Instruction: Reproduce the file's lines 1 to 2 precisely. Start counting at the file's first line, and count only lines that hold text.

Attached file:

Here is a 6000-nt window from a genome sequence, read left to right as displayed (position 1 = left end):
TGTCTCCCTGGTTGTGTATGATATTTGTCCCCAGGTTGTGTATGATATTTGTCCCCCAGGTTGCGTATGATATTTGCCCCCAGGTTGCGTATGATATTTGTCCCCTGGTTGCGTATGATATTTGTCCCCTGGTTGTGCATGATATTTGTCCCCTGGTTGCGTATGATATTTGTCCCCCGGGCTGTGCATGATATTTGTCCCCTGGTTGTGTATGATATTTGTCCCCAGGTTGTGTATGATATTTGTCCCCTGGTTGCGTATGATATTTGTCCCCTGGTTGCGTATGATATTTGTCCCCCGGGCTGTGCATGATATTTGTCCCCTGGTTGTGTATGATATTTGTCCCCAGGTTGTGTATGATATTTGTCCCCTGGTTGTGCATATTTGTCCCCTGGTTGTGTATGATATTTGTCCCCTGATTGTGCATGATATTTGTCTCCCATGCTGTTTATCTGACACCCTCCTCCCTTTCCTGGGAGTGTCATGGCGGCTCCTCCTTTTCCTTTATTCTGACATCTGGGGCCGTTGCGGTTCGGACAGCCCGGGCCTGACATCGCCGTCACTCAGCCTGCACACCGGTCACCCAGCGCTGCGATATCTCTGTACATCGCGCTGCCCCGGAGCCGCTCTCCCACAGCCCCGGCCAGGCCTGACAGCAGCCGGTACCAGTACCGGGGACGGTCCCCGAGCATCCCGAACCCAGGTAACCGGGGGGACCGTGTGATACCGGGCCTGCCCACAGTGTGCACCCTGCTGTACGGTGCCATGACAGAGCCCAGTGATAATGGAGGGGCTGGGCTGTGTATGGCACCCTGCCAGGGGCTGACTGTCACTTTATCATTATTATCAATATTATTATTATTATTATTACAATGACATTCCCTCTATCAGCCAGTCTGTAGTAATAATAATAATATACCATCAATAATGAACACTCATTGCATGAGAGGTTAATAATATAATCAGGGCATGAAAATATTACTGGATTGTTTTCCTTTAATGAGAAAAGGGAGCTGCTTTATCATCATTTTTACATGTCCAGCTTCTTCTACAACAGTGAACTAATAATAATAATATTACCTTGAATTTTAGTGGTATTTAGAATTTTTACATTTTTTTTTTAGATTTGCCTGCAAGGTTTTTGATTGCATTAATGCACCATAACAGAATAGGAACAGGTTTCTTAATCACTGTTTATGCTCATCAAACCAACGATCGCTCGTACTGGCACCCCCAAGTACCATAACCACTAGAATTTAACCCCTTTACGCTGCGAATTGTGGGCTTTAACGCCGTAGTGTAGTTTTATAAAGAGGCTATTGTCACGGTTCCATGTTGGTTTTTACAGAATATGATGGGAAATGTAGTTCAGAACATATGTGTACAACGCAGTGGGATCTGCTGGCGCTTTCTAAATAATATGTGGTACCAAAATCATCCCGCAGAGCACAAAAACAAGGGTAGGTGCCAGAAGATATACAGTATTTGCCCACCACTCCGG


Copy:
Here is a 6000-nt window from a genome sequence, read left to right as displayed (position 1 = left end):
TGTCTCCCTGGTTGTGTATGATATTTGTCCCCAGGTTGTGTATGATATTTGTCCCCCAGGTTGCGTATGATATTTGCCCCCAGGTTGCGTATGATATTTGTCCCCTGGTTGCGTATGATATTTGTCCCCTGGTTGTGCATGATATTTGTCCCCTGGTTGCGTATGATATTTGTCCCCCGGGCTGTGCATGATATTTGTCCCCTGGTTGTGTATGATATTTGTCCCCAGGTTGTGTATGATATTTGTCCCCTGGTTGCGTATGATATTTGTCCCCTGGTTGCGTATGATATTTGTCCCCCGGGCTGTGCATGATATTTGTCCCCTGGTTGTGTATGATATTTGTCCCCAGGTTGTGTATGATATTTGTCCCCTGGTTGTGCATATTTGTCCCCTGGTTGTGTATGATATTTGTCCCCTGATTGTGCATGATATTTGTCTCCCATGCTGTTTATCTGACACCCTCCTCCCTTTCCTGGGAGTGTCATGGCGGCTCCTCCTTTTCCTTTATTCTGACATCTGGGGCCGTTGCGGTTCGGACAGCCCGGGCCTGACATCGCCGTCACTCAGCCTGCACACCGGTCACCCAGCGCTGCGATATCTCTGTACATCGCGCTGCCCCGGAGCCGCTCTCCCACAGCCCCGGCCAGGCCTGACAGCAGCCGGTACCAGTACCGGGGACGGTCCCCGAGCATCCCGAACCCAGGTAACCGGGGGGACCGTGTGATACCGGGCCTGCCCACAGTGTGCACCCTGCTGTACGGTGCCATGACAGAGCCCAGTGATAATGGAGGGGCTGGGCTGTGTATGGCACCCTGCCAGGGGCTGACTGTCACTTTATCATTATTATCAATATTATTATTATTATTATTACAATGACATTCCCTCTATCAGCCAGTCTGTAGTAATAATAATAATATACCATCAATAATGAACACTCATTGCATGAGAGGTTAATAATATAATCAGGGCATGAAAATATTACTGGATTGTTTTCCTTTAATGAGAAAAGGGAGCTGCTTTATCATCATTTTTACATGTCCAGCTTCTTCTACAACAGTGAACTAATAATAATAATATTACCTTGAATTTTAGTGGTATTTAGAATTTTTACATTTTTTTTTTAGATTTGCCTGCAAGGTTTTTGATTGCATTAATGCACCATAACAGAATAGGAACAGGTTTCTTAATCACTGTTTATGCTCATCAAACCAACGATCGCTCGTACTGGCACCCCCAAGTACCATAACCACTAGAATTTAACCCCTTTACGCTGCGAATTGTGGGCTTTAACGCCGTAGTGTAGTTTTATAAAGAGGCTATTGTCACGGTTCCATGTTGGTTTTTACAGAATATGATGGGAAATGTAGTTCAGAACATATGTGTACAACGCAGTGGGATCTGCTGGCGCTTTCTAAATAATATGTGGTACCAAAATCATCCCGCAGAGCACAAAAACAAGGGTAGGTGCCAGAAGATATACAGTATTTGCCCACCACTCCGG